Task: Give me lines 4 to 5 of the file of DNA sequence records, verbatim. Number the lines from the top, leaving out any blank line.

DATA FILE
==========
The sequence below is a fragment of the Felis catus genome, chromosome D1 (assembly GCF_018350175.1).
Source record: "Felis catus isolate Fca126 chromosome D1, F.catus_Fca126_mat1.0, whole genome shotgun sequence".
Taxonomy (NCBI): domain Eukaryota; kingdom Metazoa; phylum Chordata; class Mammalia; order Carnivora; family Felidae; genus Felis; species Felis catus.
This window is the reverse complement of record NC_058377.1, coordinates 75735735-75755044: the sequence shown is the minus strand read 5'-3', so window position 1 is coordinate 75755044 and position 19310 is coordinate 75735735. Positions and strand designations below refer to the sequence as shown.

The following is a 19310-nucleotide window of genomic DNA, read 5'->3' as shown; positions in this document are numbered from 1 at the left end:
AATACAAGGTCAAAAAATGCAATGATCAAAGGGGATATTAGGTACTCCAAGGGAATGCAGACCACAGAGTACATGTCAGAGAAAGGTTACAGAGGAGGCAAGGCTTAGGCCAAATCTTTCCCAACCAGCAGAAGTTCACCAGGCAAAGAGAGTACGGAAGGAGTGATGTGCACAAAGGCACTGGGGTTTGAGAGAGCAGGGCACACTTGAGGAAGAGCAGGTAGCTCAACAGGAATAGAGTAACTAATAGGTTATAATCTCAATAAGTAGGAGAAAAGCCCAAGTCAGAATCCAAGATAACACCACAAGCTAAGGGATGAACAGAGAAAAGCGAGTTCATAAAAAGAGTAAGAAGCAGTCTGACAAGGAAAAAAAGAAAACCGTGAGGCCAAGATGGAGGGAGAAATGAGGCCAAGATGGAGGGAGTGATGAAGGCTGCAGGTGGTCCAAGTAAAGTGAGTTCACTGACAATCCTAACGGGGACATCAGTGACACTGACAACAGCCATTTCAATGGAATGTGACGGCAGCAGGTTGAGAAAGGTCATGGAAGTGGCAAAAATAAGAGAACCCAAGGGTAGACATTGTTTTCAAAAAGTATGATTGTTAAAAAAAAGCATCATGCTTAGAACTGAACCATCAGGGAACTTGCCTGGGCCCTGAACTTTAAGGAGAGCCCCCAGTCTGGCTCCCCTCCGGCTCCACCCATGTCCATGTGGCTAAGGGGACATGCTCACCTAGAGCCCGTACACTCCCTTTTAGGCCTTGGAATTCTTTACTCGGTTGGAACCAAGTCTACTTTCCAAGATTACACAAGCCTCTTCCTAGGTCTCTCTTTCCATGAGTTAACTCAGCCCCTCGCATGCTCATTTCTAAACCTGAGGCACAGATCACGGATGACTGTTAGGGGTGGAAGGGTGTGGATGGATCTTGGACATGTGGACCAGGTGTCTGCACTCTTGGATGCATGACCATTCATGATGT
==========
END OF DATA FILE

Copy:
This window is the reverse complement of record NC_058377.1, coordinates 75735735-75755044: the sequence shown is the minus strand read 5'-3', so window position 1 is coordinate 75755044 and position 19310 is coordinate 75735735. Positions and strand designations below refer to the sequence as shown.

The following is a 19310-nucleotide window of genomic DNA, read 5'->3' as shown; positions in this document are numbered from 1 at the left end: